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These tips help you prepare for your telemedicine visit so it goes more smoothly.

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Virtual appointments with your doctor – called telemedicine – are one of the many ways people are adapting to a “new normal” in the wake of the COVID-19 pandemic. Telehealth is not a new concept, but it has become an increasingly vital way for patients to take care of their health even if they don’t want to – or can’t – go to the doctor’s office.

Most preventative and follow-up care can be effectively managed through telemedicine. The best way to know for sure is to call your doctor’s office.

Once you schedule a telehealth appointment, here’s how to make the most of your virtual visit:
  1. Be prepared with the technology you need – a smartphone, tablet, or computer with a front-facing camera and a working microphone. Be sure the device is plugged in or charged and you have reliable internet connectivity. If using an iPhone, IPad, or Android be sure to download the MyChart mobile app on your device prior to connecting to video visits. Click here for a tutorial on how to download the MyChart app.
  2. If using a laptop or desktop go to BatonRougeClinic.Com, at the top right-hand corner, click the green MyChart Login button or click here to log in to your MyChart account using your User Name and Password. Click on “Visits”/ upcoming appointments and visits select “Upcoming Visits.” Click on your scheduled video visit. You will be required to go through the e-check in process. Click “Begin Visit.” Once the video visit has made a connection you will see a message that says, “Connected please wait for your provider. For additional tips and steps click here.
  3. Find a quiet place so you are not interrupted while you talk with the doctor. It should be well-lit and away from noise or interruptions.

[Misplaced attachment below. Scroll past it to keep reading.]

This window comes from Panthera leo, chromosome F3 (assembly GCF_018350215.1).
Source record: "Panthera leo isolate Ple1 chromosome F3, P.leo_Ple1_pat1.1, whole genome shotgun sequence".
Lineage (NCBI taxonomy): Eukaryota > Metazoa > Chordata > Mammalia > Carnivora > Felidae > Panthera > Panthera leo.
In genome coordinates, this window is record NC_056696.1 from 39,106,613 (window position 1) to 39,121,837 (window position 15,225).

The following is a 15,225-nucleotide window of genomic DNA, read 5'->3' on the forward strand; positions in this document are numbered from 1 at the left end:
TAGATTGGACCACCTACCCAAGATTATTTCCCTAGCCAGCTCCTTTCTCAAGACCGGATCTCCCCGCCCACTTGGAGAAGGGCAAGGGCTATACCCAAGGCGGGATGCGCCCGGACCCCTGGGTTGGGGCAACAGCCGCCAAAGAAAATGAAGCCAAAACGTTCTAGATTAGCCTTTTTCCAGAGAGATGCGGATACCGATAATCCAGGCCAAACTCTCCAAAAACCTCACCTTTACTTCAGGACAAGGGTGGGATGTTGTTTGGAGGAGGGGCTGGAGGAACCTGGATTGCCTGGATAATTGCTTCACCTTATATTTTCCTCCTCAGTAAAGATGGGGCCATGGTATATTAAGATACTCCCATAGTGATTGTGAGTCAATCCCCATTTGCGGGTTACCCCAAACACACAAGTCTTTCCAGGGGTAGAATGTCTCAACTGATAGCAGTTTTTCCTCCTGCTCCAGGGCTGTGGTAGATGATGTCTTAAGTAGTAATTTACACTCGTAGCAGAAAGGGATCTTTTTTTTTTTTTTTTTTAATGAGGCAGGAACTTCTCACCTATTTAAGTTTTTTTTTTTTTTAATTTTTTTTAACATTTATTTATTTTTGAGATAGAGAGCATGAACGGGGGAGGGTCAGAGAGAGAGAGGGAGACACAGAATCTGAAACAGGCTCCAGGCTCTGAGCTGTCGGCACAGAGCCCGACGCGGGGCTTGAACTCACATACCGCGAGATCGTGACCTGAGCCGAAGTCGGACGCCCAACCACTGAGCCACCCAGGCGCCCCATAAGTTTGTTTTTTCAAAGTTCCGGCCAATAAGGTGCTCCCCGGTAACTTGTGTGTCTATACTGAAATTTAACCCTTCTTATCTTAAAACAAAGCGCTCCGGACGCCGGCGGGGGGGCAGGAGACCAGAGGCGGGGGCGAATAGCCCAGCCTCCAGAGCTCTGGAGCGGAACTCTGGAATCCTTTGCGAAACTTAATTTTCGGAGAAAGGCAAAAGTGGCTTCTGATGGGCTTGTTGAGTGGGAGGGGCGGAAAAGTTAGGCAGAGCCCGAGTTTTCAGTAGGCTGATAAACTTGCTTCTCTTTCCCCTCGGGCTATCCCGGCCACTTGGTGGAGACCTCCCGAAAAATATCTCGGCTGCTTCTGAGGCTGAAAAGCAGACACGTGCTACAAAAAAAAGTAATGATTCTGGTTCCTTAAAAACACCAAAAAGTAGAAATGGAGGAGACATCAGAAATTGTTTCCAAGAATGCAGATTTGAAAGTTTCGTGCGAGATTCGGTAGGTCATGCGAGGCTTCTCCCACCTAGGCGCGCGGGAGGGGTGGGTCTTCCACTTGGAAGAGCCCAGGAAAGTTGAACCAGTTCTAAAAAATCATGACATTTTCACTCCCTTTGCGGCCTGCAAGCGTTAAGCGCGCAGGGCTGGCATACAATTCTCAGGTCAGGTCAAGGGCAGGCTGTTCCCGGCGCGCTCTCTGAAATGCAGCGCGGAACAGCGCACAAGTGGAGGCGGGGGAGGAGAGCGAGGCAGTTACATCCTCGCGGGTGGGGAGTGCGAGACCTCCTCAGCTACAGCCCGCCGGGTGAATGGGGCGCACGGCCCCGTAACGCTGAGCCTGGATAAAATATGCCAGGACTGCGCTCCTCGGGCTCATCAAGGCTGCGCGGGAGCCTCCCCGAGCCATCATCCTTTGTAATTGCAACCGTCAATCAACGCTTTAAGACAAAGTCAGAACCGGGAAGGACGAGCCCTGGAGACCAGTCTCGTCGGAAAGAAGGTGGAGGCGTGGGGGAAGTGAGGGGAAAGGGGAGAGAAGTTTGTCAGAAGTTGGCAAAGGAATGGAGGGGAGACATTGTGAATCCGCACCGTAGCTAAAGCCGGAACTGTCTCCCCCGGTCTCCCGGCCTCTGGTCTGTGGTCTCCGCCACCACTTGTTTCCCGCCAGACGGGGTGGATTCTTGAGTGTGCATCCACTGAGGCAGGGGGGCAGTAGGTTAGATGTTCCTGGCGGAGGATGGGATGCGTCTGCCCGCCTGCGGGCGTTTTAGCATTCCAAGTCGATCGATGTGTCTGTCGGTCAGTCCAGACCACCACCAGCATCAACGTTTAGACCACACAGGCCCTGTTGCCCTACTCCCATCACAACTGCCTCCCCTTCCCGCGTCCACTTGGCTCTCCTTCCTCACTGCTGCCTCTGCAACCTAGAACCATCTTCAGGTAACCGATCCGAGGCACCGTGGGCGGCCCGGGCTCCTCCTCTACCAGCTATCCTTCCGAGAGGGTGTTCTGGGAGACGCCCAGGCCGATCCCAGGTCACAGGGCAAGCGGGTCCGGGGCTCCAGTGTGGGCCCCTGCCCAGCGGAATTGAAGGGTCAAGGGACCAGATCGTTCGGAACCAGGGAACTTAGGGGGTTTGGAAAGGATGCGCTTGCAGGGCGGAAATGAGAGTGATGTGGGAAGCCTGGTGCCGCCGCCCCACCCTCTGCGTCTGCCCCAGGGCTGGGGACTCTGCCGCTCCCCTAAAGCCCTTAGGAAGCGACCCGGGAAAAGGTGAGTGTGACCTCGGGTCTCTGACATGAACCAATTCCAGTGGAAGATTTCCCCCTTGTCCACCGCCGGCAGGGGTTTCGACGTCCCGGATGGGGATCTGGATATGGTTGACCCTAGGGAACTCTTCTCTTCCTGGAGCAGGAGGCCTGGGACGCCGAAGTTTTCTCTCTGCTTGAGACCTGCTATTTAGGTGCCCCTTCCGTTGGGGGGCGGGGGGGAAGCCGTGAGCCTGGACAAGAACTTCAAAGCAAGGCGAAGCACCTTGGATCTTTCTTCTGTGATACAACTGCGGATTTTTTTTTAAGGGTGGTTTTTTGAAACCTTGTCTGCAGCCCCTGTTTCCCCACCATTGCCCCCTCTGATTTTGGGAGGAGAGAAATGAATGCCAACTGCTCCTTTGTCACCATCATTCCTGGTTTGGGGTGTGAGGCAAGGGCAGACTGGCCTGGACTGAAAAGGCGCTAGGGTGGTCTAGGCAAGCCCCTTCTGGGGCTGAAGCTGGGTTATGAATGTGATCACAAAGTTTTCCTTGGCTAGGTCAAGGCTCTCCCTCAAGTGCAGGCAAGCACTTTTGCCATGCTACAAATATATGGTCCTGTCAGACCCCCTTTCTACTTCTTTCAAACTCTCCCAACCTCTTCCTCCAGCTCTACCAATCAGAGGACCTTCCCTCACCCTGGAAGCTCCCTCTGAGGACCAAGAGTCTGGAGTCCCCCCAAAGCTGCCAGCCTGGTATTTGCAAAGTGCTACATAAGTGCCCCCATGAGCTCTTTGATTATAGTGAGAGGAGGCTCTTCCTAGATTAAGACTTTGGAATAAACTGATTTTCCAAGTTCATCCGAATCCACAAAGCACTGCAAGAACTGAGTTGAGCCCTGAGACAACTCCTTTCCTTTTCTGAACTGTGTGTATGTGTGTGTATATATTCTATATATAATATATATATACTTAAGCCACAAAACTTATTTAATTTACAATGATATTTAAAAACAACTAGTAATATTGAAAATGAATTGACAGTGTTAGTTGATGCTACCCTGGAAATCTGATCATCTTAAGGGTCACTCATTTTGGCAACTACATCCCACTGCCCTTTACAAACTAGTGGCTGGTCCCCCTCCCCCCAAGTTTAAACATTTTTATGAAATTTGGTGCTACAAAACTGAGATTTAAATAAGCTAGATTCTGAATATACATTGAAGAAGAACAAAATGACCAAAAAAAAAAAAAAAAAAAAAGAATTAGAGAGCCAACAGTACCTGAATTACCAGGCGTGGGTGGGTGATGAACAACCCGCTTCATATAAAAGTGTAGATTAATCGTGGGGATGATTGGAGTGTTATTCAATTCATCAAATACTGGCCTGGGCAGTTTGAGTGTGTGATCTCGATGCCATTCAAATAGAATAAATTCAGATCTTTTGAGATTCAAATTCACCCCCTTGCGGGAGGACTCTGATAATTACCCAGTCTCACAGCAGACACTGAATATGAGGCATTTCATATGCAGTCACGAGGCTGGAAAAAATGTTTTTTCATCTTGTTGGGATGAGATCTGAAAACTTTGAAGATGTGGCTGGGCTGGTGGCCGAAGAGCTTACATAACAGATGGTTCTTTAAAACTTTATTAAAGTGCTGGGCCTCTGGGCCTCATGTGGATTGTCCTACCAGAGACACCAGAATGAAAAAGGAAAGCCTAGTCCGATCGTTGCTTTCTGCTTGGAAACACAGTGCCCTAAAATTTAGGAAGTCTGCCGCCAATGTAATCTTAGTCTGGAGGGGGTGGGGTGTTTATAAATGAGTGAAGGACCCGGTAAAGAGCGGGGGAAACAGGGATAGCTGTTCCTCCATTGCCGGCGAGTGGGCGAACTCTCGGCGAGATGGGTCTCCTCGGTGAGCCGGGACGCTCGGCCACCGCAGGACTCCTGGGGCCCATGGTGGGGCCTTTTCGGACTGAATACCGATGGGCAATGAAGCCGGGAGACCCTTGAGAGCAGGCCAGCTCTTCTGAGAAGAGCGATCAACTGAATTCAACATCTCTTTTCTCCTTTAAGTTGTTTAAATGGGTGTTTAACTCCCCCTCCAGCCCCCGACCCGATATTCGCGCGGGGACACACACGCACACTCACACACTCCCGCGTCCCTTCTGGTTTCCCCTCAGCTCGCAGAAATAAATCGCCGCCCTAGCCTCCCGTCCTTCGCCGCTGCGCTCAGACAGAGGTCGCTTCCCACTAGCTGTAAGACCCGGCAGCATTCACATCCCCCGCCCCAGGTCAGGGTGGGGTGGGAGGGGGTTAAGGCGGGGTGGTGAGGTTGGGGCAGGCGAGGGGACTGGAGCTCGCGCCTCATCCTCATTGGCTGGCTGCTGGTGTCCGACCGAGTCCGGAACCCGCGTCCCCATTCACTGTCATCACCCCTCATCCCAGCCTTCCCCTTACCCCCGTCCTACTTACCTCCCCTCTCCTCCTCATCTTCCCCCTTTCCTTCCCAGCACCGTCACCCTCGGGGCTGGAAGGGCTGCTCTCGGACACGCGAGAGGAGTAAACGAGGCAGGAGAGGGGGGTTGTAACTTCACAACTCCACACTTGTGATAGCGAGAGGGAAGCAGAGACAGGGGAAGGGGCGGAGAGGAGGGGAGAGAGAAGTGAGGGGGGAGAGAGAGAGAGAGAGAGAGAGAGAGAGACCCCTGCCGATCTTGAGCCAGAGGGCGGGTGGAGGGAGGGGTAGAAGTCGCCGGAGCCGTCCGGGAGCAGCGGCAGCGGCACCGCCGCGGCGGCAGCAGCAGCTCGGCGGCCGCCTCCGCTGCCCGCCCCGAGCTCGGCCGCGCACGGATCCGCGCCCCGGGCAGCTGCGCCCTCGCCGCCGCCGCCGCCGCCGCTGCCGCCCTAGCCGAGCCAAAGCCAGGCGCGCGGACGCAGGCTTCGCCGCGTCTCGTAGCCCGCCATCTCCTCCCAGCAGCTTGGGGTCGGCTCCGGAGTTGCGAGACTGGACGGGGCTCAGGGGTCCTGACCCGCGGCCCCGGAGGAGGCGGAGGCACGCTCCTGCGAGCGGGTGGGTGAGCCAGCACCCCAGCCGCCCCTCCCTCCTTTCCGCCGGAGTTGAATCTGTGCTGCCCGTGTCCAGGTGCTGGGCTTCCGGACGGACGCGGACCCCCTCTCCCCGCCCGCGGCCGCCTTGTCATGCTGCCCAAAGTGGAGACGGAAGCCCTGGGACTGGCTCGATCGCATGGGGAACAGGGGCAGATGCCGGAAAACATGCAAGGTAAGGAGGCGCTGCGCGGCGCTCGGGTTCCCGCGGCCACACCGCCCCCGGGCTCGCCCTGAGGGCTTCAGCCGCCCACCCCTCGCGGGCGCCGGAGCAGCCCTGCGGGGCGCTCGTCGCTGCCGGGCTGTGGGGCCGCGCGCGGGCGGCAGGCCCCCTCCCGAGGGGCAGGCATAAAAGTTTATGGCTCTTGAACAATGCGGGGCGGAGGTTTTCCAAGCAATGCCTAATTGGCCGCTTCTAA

4. Get together any information the doctor’s office asked you to have ready for the appointment. This may include your weight, temperature, pulse rate, and blood pressure (if you have a blood pressure monitor at home). Also have a list of current medications, vitamins, and supplements you take, as well as photos of anything you want the doctor to see close up. If you have medical records or lab tests the doctor you are seeing doesn’t know about, have those with you, too.
  5. Prepare a list of questions, concerns, or symptoms that you want to discuss with the doctor. Since this type of communication may feel a bit uncomfortable at first, it is best to have everything written down so you don’t forget anything. Also, have a pad and pen available to write down information your doctor provides so you don’t forget it.
  6. Have patience. It’s possible the connection may be interrupted or there may be glitches in the software due to heavy use. You may have to do some troubleshooting, reconnect or repeat part of the conversation, but for the most part, your visit should be mostly trouble-free. Once you get the hang of it, you’ll likely find that telemedicine is a convenient and effective way to manage many health issues.

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Date Last Reviewed: May 19, 2020

Editorial Review: Andrea Cohen, Editorial Director, Baldwin Publishing, Inc. Contact Editor

Medical Review: Perry Pitkow, MD

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